Sunday, August 4, 2013
Crash Into Me
by Albert Borris
Review by Sesana
Three out of five stars
Owen, Frank, Audrey, and Jin-Ae have one thing in common: they all want to die. When they meet online after each attempts suicide and fails, the four teens make a deadly pact: they will escape together on a summer road trip to visit the sites of celebrity suicides...and at their final destination, they will all end their lives. As they drive cross-country, bonding over their dark impulses, sharing their deepest secrets and desires, living it up, hooking up, and becoming true friends, each must decide whether life is worth living--or if there's no turning back. "Crash Into Me puts readers in the driver's seat with four teens teetering on the edge of suicide. But will their cross country odyssey push them all the way over? Only the final page turn will tell, in Albert Borris's finely-crafted tale of friendship forged from a desperate need of connection.
Four suicidal teens decide to go on a road trip. They'll tour the graves of famous people who killed themselves, then commit suicide as a group in Death Valley. Sound tense? It certainly can be.
But the pacing is so very slow. Considering how important the suicide grave tour seems to be in the blurb, and at the beginning of the story, most of the book takes place in between. This is not necessarily bad, because some of the best moments in the book happen in those in between places. But it does mean that the hook gets lost, and that's a shame.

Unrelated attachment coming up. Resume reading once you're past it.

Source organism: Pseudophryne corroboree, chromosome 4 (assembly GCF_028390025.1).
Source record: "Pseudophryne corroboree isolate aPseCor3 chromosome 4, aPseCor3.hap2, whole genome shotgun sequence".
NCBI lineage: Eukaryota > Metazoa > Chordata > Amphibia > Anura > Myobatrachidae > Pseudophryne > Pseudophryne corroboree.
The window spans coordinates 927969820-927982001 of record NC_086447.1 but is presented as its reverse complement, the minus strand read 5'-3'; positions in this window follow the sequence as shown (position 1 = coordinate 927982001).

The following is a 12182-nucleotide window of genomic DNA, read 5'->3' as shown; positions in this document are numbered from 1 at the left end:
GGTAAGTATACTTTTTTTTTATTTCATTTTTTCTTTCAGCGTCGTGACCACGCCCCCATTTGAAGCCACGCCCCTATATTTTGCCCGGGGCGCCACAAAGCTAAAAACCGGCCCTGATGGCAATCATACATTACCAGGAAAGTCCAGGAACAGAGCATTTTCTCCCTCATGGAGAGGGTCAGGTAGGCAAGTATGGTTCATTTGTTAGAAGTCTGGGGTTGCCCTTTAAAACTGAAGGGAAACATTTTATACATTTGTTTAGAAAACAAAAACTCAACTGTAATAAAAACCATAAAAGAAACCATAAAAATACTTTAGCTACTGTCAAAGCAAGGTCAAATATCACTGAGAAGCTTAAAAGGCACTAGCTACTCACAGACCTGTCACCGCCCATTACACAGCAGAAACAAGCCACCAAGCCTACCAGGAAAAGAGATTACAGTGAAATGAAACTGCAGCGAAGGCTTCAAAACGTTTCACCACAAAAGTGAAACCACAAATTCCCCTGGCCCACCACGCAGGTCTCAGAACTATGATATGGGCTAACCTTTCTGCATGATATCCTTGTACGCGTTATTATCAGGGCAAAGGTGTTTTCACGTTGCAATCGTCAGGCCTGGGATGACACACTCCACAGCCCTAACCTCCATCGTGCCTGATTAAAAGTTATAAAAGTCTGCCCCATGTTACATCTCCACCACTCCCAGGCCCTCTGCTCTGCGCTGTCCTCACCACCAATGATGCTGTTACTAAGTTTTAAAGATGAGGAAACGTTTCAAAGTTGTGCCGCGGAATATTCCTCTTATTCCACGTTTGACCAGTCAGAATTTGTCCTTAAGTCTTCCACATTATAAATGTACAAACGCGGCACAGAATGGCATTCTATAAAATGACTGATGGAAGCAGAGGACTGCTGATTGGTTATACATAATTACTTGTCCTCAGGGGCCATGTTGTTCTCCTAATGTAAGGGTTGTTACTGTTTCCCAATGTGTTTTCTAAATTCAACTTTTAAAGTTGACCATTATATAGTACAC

This is one book where I do wish that the author had gone with multiple POVs. I would have loved to have seen into the heads of the other characters, and I think it would have kept the story from dragging. Because for me, I think the POV character, Owen, was one of the less interesting ones in the book. I especially would have loved to have seen what exactly was going on in Audrey's head, since she baffled me as a character throughout. I'm left, at the end of the book, wondering what exactly she wanted and expected to happen going into this. But that's just one of the many open questions left at the end of the book.
It certainly isn't a bad book, though. I think a lot of the conversations and reactions the characters had were genuine, even if the situation as a whole isn't exactly the most believable. The ending probably won't surprise anyone, at least not once they get there, and there are plenty of loose ends for these characters. Satisfying enough of an ending, though.
Also reviewed on Goodreads.